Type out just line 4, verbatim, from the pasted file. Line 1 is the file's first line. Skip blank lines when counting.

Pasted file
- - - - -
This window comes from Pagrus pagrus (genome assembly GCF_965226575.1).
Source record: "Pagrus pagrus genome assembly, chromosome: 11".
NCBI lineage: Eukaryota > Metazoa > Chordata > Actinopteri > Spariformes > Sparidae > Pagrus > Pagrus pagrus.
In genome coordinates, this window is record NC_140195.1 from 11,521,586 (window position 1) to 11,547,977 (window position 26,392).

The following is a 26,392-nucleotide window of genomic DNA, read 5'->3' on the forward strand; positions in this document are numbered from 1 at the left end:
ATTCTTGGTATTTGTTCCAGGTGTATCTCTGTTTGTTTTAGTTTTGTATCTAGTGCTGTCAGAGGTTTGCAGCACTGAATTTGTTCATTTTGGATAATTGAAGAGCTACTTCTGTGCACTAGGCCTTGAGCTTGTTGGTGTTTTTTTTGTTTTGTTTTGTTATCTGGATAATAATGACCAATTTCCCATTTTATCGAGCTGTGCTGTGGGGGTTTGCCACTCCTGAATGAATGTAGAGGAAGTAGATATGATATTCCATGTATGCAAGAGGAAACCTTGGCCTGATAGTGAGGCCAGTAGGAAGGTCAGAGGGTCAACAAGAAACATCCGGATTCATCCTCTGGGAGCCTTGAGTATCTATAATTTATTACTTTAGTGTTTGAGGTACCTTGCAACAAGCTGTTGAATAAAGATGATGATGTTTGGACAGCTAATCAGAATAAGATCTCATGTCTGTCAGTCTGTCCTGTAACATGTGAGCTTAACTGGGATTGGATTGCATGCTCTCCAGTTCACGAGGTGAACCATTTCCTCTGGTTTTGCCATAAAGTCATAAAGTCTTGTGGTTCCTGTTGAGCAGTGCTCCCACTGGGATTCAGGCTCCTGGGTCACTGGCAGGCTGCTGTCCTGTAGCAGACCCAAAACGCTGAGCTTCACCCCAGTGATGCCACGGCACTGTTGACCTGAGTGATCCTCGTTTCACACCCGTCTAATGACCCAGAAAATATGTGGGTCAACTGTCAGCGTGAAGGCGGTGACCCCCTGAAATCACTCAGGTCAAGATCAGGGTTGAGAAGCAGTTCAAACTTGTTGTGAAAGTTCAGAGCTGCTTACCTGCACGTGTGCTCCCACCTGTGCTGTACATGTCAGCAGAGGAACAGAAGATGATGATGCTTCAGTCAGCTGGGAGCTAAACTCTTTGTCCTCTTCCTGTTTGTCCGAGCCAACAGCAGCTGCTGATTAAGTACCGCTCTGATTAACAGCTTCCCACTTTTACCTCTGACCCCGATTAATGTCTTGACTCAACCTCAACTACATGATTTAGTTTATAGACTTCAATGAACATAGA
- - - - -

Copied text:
In genome coordinates, this window is record NC_140195.1 from 11,521,586 (window position 1) to 11,547,977 (window position 26,392).